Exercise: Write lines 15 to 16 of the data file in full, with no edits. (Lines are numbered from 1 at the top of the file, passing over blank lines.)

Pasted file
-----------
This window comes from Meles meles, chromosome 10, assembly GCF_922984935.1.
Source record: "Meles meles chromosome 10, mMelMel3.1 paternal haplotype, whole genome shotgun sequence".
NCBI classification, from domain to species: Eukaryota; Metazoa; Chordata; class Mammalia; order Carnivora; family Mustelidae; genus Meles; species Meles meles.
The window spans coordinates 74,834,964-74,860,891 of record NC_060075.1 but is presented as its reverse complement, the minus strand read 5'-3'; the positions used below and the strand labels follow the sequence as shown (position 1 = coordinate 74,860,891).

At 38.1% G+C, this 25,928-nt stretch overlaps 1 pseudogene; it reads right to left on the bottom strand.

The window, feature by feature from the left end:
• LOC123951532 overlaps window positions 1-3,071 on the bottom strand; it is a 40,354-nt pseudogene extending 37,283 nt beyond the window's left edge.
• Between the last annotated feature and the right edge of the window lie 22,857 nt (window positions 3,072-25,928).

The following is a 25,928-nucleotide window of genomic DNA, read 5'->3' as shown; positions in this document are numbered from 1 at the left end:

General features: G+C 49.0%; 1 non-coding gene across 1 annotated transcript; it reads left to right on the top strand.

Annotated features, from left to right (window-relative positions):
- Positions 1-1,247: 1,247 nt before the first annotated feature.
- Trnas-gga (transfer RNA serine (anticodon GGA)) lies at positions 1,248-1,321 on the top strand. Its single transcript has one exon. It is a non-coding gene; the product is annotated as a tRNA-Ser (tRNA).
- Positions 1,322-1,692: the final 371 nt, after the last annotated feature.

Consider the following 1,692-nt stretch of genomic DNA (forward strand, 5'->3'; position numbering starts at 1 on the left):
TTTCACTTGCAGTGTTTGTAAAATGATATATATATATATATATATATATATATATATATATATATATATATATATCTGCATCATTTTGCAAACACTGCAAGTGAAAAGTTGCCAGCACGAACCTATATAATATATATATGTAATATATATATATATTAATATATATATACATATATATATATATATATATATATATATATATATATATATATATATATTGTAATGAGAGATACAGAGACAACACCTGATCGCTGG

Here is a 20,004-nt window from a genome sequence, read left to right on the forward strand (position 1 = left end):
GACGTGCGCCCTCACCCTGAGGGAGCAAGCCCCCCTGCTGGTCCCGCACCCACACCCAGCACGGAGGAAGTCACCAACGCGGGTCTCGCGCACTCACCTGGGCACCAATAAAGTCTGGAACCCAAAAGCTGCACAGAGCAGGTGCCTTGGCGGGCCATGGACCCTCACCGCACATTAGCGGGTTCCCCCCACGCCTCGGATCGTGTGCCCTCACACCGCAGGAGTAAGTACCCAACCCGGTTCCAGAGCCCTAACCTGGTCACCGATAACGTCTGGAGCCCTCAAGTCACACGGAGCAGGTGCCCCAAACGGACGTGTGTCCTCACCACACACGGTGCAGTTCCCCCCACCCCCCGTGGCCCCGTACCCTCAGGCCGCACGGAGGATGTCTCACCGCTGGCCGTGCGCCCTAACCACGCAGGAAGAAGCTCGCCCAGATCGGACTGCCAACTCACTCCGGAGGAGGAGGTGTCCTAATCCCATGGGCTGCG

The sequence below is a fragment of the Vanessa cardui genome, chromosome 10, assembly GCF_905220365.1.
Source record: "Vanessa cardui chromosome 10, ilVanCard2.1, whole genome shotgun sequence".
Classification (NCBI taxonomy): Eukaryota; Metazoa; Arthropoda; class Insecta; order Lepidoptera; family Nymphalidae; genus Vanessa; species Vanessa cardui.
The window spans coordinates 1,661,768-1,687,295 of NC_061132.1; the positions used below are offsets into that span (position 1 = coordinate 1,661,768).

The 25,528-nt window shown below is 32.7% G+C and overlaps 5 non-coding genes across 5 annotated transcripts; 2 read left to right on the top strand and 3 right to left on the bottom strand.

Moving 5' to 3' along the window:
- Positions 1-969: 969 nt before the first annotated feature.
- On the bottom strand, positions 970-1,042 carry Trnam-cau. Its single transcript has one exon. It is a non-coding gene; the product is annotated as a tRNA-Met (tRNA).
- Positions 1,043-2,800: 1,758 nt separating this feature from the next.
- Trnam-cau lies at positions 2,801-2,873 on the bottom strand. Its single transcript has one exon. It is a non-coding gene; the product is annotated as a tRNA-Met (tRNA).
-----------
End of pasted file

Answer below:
Consider the following 1,692-nt stretch of genomic DNA (forward strand, 5'->3'; position numbering starts at 1 on the left):
TTTCACTTGCAGTGTTTGTAAAATGATATATATATATATATATATATATATATATATATATATATATATATATATCTGCATCATTTTGCAAACACTGCAAGTGAAAAGTTGCCAGCACGAACCTATATAATATATATATGTAATATATATATATATTAATATATATATACATATATATATATATATATATATATATATATATATATATATATATATATTGTAATGAGAGATACAGAGACAACACCTGATCGCTGG